Trip hoppers and drum 'n' bass DJs routinely give props to hip-hop for the blueprint of their samples and beats. Rarely is such credit offered mutually, even though drum 'n' bass' staccato beats underpin nearly everything found in the oveures of Timbaland, Missy Elliott or the Neptunes.
Which is one of the reasons that the Jungle Brothers (Afrika and Mike G -- Nathaniel Hall and Michael Small to their moms) are such an interesting and innovative group. Not only do they admit that rap and electronica are closely related, they embrace both genres equally. They first found success combining house and hip-hop with "I'll House You," back in 1988 on their debut Straight Out the Jungle -- the track that gave Todd Terry a career in remixing.
The JB's influence is evident in the current stream of positive, Afrocentric hip-hop. And the group is responsible for furthering the careers of some of the sub-genre's best known exponents; Q-Tip rapped for the first time on a Jungle Brothers track ("The Promo"), Queen Latifah, De La Soul and Monie Love all showed up on the JB's second record, 1989's Done by the Forces of Nature. That album showcased the group's diverse amalgam of influences, merging their sampledelic abilities with jazz textures and soulful funk.
Now the duo is well respected and old enough to be called "legends," yet they refuse to rest on past glories or to simply revisit the style that brought them fame in the first place. The pair's soon-to-be-released fifth album finds them again embracing dance culture, but with just as modern a twist as their embrace of house music in 1988. The forthcoming V.I.P. was produced and co-written with Alex Gifford of British big beaters the Propellerheads. Gifford originally asked the duo to rap on a track for the Propellerheads' 1998 debut.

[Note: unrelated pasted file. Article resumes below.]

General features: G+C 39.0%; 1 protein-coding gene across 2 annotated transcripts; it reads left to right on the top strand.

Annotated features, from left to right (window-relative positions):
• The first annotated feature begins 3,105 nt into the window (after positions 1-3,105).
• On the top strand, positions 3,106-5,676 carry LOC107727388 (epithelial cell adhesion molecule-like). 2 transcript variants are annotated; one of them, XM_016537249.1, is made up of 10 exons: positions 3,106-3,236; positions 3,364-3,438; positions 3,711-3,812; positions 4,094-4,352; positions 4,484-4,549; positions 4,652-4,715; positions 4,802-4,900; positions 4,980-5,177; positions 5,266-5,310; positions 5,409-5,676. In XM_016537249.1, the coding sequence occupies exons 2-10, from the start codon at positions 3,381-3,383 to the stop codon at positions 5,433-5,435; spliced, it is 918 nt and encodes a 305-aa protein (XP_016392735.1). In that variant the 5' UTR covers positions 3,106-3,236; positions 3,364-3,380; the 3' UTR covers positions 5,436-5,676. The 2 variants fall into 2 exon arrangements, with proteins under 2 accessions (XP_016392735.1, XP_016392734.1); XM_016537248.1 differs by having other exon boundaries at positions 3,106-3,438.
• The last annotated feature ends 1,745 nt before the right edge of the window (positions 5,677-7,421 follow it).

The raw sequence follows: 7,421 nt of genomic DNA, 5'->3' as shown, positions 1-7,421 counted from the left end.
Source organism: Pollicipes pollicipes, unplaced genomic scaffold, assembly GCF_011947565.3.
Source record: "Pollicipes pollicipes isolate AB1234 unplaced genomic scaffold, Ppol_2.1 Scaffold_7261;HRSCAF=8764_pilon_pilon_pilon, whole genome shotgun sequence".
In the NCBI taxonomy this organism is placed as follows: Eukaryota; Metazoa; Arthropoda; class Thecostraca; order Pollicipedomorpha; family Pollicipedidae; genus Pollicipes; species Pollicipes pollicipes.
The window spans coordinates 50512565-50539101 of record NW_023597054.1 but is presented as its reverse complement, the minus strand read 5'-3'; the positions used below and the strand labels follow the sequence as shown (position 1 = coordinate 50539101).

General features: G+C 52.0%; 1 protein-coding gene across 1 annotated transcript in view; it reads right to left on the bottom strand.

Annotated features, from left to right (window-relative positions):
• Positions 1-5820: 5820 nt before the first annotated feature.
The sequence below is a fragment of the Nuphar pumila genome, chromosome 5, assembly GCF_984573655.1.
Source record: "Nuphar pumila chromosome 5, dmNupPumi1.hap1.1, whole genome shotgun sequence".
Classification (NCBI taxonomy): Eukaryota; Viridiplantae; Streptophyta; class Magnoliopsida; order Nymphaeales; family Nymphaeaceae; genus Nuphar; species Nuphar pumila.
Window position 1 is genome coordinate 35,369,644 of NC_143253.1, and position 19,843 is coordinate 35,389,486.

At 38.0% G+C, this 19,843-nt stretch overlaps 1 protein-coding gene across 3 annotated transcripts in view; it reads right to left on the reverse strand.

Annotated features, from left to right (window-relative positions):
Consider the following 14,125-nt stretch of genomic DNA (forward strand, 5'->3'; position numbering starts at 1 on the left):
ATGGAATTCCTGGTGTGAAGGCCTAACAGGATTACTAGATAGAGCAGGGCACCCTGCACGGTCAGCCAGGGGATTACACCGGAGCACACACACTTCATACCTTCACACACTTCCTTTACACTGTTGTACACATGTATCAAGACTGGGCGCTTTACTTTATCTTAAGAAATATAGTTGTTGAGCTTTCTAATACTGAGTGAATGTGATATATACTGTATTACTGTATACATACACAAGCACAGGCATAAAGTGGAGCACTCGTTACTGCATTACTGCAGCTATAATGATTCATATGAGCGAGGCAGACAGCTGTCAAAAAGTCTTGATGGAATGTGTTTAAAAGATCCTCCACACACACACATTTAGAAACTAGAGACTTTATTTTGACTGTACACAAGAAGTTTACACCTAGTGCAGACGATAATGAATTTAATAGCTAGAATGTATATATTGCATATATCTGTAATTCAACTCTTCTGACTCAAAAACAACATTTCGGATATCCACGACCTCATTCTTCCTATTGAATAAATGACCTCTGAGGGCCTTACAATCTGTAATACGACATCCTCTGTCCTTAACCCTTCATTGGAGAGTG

For the always verbose Afrika, the collaboration offered a range of unique creative possibilities.
"After we had gotten turned on to new forms of breakbeat culture and electronica, I was like, 'There's got to be a way to make hip-hop fun, innovative and danceable [that] makes a connection with the dance audience, the club audience, and even the pop audience -- without it losing its own identity.' In the electronica scene we found that there's a strong hip-hop identity," he says. "We recognize that. A lot of other [hip-hop] groups either overlook it or say, 'Oh, that's another thing.' They can't identify with it, they can't see that it's the same breakbeats that we're using -- it's just a different tempo. Mike and I saw that clearly: Here's a bunch of great, not only dance records but instrumental records, with a hip-hop beat and groove in it. All it needs is a vocal. If we could team up with one of these producers, they could almost have the whole song put together and we can just lay our vocal in on top."
The album, is not, however, Fatboy Slim or the Lo-Fidelity Allstars with some rapping on top. The duo recorded the songs, stripped the tracks and then sent them to Gifford to write new music underneath. He takes full advantage of his unique opportunity, bringing in new flavors without intruding on the songs' structures. It's a hip-hop album to be sure, but one with overt dance aspects. The frantic tempo, echoing raps and circular rhythm of "JBeez Rock the Dancehall" hit hard, but flow with equal effectiveness. "Down With the JBeez," one of the few tracks that leans more toward the "dance" end of the equation, still fits in. The Black Eyed Peas guest on the cut, and their jazzy flow meshes with Gifford's uptempo beats and wobbly loops of strings and clavinet.
Even though the writing and recording styles of electronica and hip-hop are similar -- sampling, hunting down beats, tweaking sounds -- the two factions worked in separate style camps at first.